The Great Debate

Are the U.S. and UK still BFFs? It doesn’t really matter.

May 14, 2015
U.S. President Barack Obama walks with Britain's Prime Minister David Cameron during the G8 summit at the Lough Erne golf resort in Enniskillen

President Barack Obama walks with British Prime Minister David Cameron during the G8 summit in Enniskillen, Northern Ireland, June 18, 2013. REUTERS/Suzanne Plunkett

Britain votes: Who’s who in the UK election?

By Reuters
May 1, 2015

Britons head to the polls for the UK general election on May 7 in what has been described as the closest race to No. 10 Downing Street since the 1970s.

from Hugo Dixon:

Will UK leave the EU? Election may help decide, but it won’t be simple

By Hugo Dixon
April 27, 2015

Britain's Prime Minister Cameron joins local supporters in a 'selfie' photograph whilst campaigning in Norton Sub Hamdon near Yeovil, south west England, Britain

Britain's Prime Minister David Cameron (C) joins local supporters in a 'selfie' photograph whilst campaigning in Norton Sub Hamdon near Yeovil, south west England, April 25, 2015. REUTERS/Toby Melville

from Anatole Kaletsky:

Why Britain’s days as a haven of political, economic stability are numbered

By Anatole Kaletsky
November 21, 2014

Flares are let off as police stand guard while pro-union protestors clash with pro-independence protestors during a demonstration at George Square in Glasgow

For the past five years, Britain has been a haven of political and economic stability amid the turbulence in Europe. No longer.

Metaphor meets reality: U.S. and China are clearing the air

By Elizabeth A. Cobbs
November 17, 2014

Chinese President Xi Jinping and U.S. President Barack Obama arrive for a group photo at the G20 summit in Brisbane

History has no on-off buttons. Change is never instantaneous. But President Barack Obama and Chinese President Xi Jinping’s recent accord on greenhouse gases may allow the world to start dialing down dangerous carbon emissions.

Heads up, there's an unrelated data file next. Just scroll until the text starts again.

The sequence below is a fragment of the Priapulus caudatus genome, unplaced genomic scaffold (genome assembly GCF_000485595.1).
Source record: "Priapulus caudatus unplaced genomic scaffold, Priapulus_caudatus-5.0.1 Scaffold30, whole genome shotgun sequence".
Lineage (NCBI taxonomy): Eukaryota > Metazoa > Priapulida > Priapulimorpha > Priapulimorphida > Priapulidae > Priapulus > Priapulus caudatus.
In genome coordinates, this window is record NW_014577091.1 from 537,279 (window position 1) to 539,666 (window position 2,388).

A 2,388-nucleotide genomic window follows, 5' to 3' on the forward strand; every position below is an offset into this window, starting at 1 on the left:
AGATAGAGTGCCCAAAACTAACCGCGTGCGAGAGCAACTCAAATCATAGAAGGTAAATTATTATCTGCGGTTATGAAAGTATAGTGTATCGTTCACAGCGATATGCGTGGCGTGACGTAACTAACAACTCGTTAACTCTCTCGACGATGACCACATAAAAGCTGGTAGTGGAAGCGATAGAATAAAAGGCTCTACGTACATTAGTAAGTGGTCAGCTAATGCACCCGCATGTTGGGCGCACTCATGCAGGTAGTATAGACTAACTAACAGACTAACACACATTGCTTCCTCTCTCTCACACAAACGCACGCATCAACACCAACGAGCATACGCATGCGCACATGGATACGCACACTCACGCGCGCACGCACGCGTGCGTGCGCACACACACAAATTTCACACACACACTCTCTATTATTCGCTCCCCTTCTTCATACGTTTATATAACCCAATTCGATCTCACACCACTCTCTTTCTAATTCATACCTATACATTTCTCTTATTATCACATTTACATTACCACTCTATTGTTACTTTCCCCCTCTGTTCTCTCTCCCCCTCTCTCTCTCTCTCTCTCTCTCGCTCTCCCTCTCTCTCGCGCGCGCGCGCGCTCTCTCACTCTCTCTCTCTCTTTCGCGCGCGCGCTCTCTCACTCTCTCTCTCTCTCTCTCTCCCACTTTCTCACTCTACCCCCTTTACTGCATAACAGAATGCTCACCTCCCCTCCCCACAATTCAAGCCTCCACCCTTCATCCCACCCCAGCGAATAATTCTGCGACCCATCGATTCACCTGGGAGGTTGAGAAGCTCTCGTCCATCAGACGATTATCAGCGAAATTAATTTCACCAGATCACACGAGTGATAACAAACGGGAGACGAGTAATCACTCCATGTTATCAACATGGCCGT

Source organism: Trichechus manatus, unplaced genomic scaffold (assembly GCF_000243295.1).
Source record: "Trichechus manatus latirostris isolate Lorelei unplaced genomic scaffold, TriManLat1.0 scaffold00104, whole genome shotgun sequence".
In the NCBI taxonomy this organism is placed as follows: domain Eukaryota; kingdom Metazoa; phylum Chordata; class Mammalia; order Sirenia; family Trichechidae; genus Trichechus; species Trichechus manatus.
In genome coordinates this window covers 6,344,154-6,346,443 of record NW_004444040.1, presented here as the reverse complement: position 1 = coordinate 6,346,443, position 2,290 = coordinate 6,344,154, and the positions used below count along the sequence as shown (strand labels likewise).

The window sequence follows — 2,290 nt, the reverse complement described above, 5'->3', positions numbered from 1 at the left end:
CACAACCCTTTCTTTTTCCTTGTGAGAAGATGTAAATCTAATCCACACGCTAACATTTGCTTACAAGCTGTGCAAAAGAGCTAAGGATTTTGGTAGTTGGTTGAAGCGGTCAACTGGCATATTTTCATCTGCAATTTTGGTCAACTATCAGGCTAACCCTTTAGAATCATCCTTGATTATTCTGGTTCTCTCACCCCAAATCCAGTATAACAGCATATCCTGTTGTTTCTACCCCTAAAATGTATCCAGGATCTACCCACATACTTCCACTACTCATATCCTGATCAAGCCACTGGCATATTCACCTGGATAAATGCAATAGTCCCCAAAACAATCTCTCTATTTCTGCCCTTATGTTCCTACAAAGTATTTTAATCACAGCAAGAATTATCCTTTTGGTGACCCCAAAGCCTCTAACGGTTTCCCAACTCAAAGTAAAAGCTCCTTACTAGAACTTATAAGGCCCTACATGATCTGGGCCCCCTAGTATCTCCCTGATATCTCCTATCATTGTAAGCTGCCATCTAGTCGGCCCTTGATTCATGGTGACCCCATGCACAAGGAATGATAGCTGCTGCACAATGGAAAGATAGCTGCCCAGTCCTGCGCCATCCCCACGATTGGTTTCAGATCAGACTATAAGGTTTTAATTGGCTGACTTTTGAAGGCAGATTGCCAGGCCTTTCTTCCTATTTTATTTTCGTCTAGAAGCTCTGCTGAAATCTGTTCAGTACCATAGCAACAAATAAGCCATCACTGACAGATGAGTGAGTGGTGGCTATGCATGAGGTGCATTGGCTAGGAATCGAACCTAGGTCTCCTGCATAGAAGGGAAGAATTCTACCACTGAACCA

from Anatole Kaletsky:

It ain’t over yet: Last-minute promises to Scotland will scar the UK

By Anatole Kaletsky
September 26, 2014

Britain's Prime Minister David Cameron delivers a speech at the Aberdeen Exhibition and Conference Centre in Aberdeen, Scotland

Astonishing as it was to contemplate the breakup of Europe’s most stable nation-state threatened by last week’s Scottish referendum, we now have an even more extraordinary possibility. In the days since the Scottish voters rejected secession 55 percent to 45 percent, a new threat has suddenly appeared to blight Britain’s political and economic prospects for years ahead. It now looks like Britain may be dissolved by one rogue opinion poll.

from Anatole Kaletsky:

Why breaking up Britain could tear apart the EU, too

By Anatole Kaletsky
September 12, 2014

A bunch of 'Yes' balloons are seen as Scotland's First Minister Alex Salmond campaigns in Edinburgh, Scotland

While recent opinion polls have swung slightly back toward the "no" camp, there remains a distinct possibility that Thursday's Scottish referendum will trigger a previously unthinkable breakup of Britain.

from Anatole Kaletsky:

Can central bankers succeed in getting global economy back on track?

By Anatole Kaletsky
August 15, 2014

Stanley Fischer, the former chief of the Bank of Israel, testifies before the Senate Banking Committee confirmation hearing on his nomination in Washington

Why is the world economy still so weak and can anything more be done to accelerate growth? Six years after the near-collapse of the global financial system and more than five years into one of the strongest bull markets in history, the answer still baffles policymakers, investors and business leaders.

from Anatole Kaletsky:

World War One: First war was impossible, then inevitable

By Anatole Kaletsky
June 27, 2014

British troops advance during the battle of the Somme in this 1916 handout picture

Why does the assassination of Archduke Franz Ferdinand -- the event that lit the fuse of World War One 100 years ago Saturday -- still resonate so powerfully? Virtually nobody believes World War Three will be triggered by recent the military conflicts in Ukraine, Iraq or the China seas, yet many factors today mirror those that led to the catastrophe in Sarajevo on June 28, 1914.

from Nicholas Wapshott:

Fighting for the future of conservatism

By Nicholas Wapshott
May 13, 2014

Britain's Prime Minister David Cameron delivers a speech to placard waving Conservatives during an European election campaign rally at a science park in Bristol

Establishment Republicans have been delighted by the victory of Thom Tillis, their favored candidate in last week’s North Carolina primary. After expensive advertising campaigns by establishment bagmen like the U.S. Chamber of Commerce and Karl Rove’s American Crossroads, mainstream conservatives believe they have a candidate who can beat Democrat Kay Hagan to win a valuable Senate seat in November.